• Content: Duplicates, descriptions etc.

We used tools like Screaming Frog and Ahrefs to check all of the above.

More specifically we focused on:

⚡️ Speed: In Shopify, our capabilities are not the same as those of other CMS as we do not have access to servers, caching, etc. However, we can very easily do image optimization and choose a theme that loads quickly and uses resources correctly.

🔍 Organic Keywords: Since we started with a minimal number of keywords (less than 20) our strategy here was to reverse-engineer the competitors’s SEO strategy. Using Ahrefs, we downloaded a list of the competitors’ organic keywords – which are keywords for which the website is found in the search results. We studied their performance and completed a large part of the keyword research.

Keyword Research

Our methods do not change, they evolve!

Using Ahrefs and Google Keyword Planner we did a detailed Keyword Research to find buying-intent keywords.

To make our lives easier we created a list with:

  • Products + URL
  • Keyword
  • Search Volume
  • Secondary Keywords


Use the Template we created for free.

So in our strategy we used exactly the keywords that had a good performance among the competitors.

Content Production

Let’s discuss a more important matter regarding SEO.


As I initially stated, the 3 things you need to have in order to make sales are:

  • A Good Product (PM fit)
  • Funnel & Offer
  • Content

And they are all equally important! Since we made sure that our products are appealing and found the audience, it was time to craft our content, and more specifically the product descriptions.

In an era that competition can crush you like an ant and consumers do a very detailed research before buying, the content on the website can have a drastic impact on the conversion rate.

In chapter 1 we analysed the structure of a high-converting product page. More specifically though I will explain what makes a description that sells:

  • Title: Make sure to include an above-the-fold title to introduce your product. Write a problem-solution sentence including your main keyword. For example: “Improve your sleep with the anatomical “Ultimate Pillow” and sleep like a bird”
  • 1-3 descriptive sentences: Explain what is the product, what is it used for and whom is it for. For example: “The fluffy and anatomical Ultimate Pillow is made from memory foam which helps spine and neck alignment while relieving stress on your body. The Ultimate Pillow is the ideal choice for those with neck or back problems”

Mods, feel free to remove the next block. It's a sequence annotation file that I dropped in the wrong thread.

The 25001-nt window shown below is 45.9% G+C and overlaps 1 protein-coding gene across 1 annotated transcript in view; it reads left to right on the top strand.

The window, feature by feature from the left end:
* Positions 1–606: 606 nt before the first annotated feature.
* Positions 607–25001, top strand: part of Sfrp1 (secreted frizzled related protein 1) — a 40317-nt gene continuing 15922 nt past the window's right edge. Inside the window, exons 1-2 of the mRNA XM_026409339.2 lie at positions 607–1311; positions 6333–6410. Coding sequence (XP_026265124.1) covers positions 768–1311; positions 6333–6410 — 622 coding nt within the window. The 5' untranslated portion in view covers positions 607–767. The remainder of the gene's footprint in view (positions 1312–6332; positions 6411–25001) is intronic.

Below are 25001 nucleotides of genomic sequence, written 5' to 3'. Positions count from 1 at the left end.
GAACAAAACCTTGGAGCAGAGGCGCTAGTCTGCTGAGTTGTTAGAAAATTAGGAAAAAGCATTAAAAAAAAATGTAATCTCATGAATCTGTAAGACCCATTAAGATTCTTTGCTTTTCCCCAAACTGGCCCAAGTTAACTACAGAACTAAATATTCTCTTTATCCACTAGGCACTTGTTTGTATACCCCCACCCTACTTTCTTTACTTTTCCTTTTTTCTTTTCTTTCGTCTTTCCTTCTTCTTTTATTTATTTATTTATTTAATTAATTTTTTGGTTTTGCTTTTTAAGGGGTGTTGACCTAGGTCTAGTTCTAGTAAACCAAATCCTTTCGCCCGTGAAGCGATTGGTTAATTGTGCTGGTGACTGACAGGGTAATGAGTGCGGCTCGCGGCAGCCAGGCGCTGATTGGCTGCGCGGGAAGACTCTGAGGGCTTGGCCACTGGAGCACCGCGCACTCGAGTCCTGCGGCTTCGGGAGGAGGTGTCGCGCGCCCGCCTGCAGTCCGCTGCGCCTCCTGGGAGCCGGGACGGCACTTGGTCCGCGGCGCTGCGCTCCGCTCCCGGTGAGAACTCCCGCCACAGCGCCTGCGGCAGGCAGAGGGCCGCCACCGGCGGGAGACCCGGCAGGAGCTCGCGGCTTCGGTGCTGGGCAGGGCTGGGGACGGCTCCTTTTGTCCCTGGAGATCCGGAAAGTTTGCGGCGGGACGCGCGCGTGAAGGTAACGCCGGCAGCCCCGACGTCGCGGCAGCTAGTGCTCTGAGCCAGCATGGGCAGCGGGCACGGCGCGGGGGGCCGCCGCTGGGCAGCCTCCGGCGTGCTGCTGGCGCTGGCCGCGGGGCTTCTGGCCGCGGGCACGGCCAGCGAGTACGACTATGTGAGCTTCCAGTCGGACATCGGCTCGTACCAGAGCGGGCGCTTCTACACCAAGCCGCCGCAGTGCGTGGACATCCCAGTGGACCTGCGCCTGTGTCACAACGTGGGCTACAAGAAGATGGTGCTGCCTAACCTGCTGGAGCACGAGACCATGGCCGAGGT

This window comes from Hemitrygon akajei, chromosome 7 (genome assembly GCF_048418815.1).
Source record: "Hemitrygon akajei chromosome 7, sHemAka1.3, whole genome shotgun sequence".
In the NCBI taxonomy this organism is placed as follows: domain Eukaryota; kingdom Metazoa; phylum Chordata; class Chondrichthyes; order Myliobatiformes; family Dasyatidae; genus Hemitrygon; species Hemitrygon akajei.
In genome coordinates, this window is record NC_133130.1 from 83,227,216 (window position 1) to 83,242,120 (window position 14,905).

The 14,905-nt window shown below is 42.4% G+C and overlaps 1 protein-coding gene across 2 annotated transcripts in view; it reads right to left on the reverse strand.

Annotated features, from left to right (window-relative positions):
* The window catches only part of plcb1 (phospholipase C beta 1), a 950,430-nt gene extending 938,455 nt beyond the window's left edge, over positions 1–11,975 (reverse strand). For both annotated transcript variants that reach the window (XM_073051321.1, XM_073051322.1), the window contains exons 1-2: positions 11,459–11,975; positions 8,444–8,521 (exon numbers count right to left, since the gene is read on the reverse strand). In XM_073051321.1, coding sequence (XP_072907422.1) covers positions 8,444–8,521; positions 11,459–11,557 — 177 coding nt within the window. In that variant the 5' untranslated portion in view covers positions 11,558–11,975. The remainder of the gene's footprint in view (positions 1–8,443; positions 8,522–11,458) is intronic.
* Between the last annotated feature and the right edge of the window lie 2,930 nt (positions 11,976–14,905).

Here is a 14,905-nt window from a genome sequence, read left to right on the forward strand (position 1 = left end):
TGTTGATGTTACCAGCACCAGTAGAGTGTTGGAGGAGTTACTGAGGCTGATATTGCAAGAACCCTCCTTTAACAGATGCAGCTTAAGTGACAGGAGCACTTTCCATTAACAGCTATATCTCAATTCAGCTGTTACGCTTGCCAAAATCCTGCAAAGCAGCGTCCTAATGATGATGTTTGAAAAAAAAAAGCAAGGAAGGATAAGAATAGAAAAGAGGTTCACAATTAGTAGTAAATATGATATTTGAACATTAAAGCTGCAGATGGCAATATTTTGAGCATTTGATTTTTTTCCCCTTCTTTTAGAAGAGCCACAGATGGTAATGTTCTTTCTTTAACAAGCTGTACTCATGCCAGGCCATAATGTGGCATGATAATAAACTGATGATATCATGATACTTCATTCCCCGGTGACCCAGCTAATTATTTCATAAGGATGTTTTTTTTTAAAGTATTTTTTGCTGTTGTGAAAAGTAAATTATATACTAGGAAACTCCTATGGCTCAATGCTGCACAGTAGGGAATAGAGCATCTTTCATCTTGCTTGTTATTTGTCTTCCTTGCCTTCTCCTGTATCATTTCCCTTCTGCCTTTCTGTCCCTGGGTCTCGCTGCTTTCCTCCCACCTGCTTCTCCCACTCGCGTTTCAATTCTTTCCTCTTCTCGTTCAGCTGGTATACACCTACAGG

• Benefits: Create a bullet list with 2-4 benefits that explain what the consumer will gain if he uses the product. We basically list the reasons for them to buy it. For example:
    – It offers excellent sleep quality
    – Prevents and relieves neck and back pain
    – Aligns the neck and spine
  • Use Cases: Enlist the steps that are needed to operate the product. For example:
    1. Open the package and put on the cover
    2. Place the pillow under the neck
    3. Clean it every 2 weeks
  • Features: Note down on a bullet list the products’ tech specs, eg. dimensions, material etc
  • What’s included: Write down what is included in the package so that the customer knows.
  • Testimonials: Include 2-5 testimonials from past customers.

How we crafted a description that stands out:

  • We avoided mainstream descriptions (eg excellent quality) and instead explained the features as benefits. (eg light & soft memory foam pillow)
  • We used “vivid” words that can explain a true feature (eg. soft pillow)
  • We used bullet lists
  • We used bold words


Even though I believe Shopify has a lot to catch up in terms of SEO – compared to WordPress – there are a lot of useful apps. The app we used is Avada SEO for Schema, Sitemap, image alt tags etc.

If you’re using WooCommerce then you should probably check out RankMath which has quite a lot capabilities, a large community and an exceptional developers team.

One more thing…

Trying to overcome the Facebook attribution issue I came up with some 3rd party apps that help a lot solve the problem:

  • EasyAutoTagging – helps a lot with UTM tagging the ads
  • [Advanced] Elevar – for fully tagging your events via Google Tag Manager
  • HYROS – very good AI event tracking attribution tool but quite expensive for SMBs (We use this)
  • WickedReports – quite worthy but also expensive

Final Thoughts

Ecommerce is an industry that is rapidly growing year after year and so does ecommerce marketing. No matter the issues that come up, we need to be taking decisions fast or else we get left behind.

The change that came with Facebook and iOS 14.5 showed us that change is inevitable and an omnichannel presence is mandatory!

After our journey and after a lot of implementation and testing we managed to make our traffic look like this:

€1M+ in 1 year: Crafting an Omnichannel Ecommerce Growth Strategy 38

For sure, by increasing the traffic from other channels we had a drop in the Conversion Rate. Personally, I prefer a lower conversion rate but more “legs”.